Witch Mountain Credit: Whitey Mcconaughy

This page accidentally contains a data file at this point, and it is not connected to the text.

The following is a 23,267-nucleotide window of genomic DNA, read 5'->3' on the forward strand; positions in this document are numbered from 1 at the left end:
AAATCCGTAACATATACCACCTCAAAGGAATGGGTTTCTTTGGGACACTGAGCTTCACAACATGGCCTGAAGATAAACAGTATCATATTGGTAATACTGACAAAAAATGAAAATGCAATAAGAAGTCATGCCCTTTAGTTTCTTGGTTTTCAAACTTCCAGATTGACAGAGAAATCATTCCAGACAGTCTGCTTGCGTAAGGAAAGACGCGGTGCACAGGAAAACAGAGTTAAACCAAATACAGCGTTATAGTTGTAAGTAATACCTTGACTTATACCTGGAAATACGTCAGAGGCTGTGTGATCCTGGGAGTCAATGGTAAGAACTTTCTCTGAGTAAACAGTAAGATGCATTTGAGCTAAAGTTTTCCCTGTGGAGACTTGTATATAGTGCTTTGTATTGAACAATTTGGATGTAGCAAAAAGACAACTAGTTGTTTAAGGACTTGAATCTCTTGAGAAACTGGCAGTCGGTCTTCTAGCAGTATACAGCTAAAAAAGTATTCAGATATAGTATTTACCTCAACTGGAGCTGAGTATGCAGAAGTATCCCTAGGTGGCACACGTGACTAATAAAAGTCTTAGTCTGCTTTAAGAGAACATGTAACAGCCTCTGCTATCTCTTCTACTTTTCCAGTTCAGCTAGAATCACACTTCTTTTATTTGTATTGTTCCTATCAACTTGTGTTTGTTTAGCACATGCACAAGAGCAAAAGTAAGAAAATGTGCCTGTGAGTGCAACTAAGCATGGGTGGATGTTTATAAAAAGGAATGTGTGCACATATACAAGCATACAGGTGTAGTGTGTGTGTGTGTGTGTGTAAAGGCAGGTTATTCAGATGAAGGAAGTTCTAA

The recently released self-titled album from Portland’s trippy doom quartet Witch Mountain was one of my most-anticipated albums this year. It’s their fifth album overall, and it’s their first with new singer Kayla Dixon and new bassist Justin Brown (his playing doesn’t change the band’s sound as dramatically). Former front woman Uta Plotkin helped to lift Witch Mountain far above the average heavy schist with her soaring and roaring vocals; when she amicably left the group in 2014, her place by the mic wasn’t going to be easy to fill. Dixon—just 19 when she joined the band—answered any lingering questions about the newly revamped lineup with her rousing performance on the band’s 2016 single, “Burn You Down.” Witch Mountain is short considering the four-year wait since the group’s previous album, 2014’s Mobile of Angels (Profound Lore), but there’s not a moment wasted. Witch Mountain have always brought a grounded, bluesy quality to even their wildest jams, and the tremendous ululations of guitarist Rob Wrong (also a member of Chicago doom veterans Trouble) paired with Dixon’s versatile voice carries the varying moods of the music. The lovely, largely acoustic “Hellfire” tenderizes the brain so that the nearly 15-minute-long “Nighthawk” can melt it down into ecstatic lava.   v